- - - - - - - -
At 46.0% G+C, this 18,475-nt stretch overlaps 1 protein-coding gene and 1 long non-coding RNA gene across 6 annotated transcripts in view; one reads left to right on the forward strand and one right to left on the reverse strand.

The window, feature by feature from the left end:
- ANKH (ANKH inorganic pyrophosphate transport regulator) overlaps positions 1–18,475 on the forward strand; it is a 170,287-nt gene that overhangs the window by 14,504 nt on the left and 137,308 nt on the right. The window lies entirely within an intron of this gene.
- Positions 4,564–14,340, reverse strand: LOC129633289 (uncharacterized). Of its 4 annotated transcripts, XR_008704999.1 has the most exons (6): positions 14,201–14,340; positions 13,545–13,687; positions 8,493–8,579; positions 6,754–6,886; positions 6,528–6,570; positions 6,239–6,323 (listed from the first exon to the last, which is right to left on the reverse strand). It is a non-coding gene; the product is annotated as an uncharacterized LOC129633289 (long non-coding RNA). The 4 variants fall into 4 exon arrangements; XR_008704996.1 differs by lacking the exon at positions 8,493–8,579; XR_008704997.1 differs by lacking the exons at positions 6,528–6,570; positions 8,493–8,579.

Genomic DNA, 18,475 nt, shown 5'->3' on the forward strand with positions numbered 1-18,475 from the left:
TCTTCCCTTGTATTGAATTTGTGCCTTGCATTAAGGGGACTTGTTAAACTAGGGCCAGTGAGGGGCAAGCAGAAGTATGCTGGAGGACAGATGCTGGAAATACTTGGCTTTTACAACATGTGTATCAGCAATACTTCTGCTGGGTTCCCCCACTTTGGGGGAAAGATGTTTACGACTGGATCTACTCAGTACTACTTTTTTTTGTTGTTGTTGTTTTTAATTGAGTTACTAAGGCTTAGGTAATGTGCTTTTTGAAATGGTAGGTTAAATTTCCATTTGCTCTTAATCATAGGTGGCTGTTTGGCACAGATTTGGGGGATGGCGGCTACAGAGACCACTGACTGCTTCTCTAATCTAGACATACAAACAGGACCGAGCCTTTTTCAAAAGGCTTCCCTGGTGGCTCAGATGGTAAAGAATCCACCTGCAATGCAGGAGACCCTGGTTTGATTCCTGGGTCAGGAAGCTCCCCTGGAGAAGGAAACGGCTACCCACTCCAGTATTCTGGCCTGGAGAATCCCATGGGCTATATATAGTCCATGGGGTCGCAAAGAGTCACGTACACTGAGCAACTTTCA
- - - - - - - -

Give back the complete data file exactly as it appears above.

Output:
At 46.0% G+C, this 18,475-nt stretch overlaps 1 protein-coding gene and 1 long non-coding RNA gene across 6 annotated transcripts in view; one reads left to right on the forward strand and one right to left on the reverse strand.

The window, feature by feature from the left end:
- ANKH (ANKH inorganic pyrophosphate transport regulator) overlaps positions 1–18,475 on the forward strand; it is a 170,287-nt gene that overhangs the window by 14,504 nt on the left and 137,308 nt on the right. The window lies entirely within an intron of this gene.
- Positions 4,564–14,340, reverse strand: LOC129633289 (uncharacterized). Of its 4 annotated transcripts, XR_008704999.1 has the most exons (6): positions 14,201–14,340; positions 13,545–13,687; positions 8,493–8,579; positions 6,754–6,886; positions 6,528–6,570; positions 6,239–6,323 (listed from the first exon to the last, which is right to left on the reverse strand). It is a non-coding gene; the product is annotated as an uncharacterized LOC129633289 (long non-coding RNA). The 4 variants fall into 4 exon arrangements; XR_008704996.1 differs by lacking the exon at positions 8,493–8,579; XR_008704997.1 differs by lacking the exons at positions 6,528–6,570; positions 8,493–8,579.

Genomic DNA, 18,475 nt, shown 5'->3' on the forward strand with positions numbered 1-18,475 from the left:
TCTTCCCTTGTATTGAATTTGTGCCTTGCATTAAGGGGACTTGTTAAACTAGGGCCAGTGAGGGGCAAGCAGAAGTATGCTGGAGGACAGATGCTGGAAATACTTGGCTTTTACAACATGTGTATCAGCAATACTTCTGCTGGGTTCCCCCACTTTGGGGGAAAGATGTTTACGACTGGATCTACTCAGTACTACTTTTTTTTGTTGTTGTTGTTTTTAATTGAGTTACTAAGGCTTAGGTAATGTGCTTTTTGAAATGGTAGGTTAAATTTCCATTTGCTCTTAATCATAGGTGGCTGTTTGGCACAGATTTGGGGGATGGCGGCTACAGAGACCACTGACTGCTTCTCTAATCTAGACATACAAACAGGACCGAGCCTTTTTCAAAAGGCTTCCCTGGTGGCTCAGATGGTAAAGAATCCACCTGCAATGCAGGAGACCCTGGTTTGATTCCTGGGTCAGGAAGCTCCCCTGGAGAAGGAAACGGCTACCCACTCCAGTATTCTGGCCTGGAGAATCCCATGGGCTATATATAGTCCATGGGGTCGCAAAGAGTCACGTACACTGAGCAACTTTCA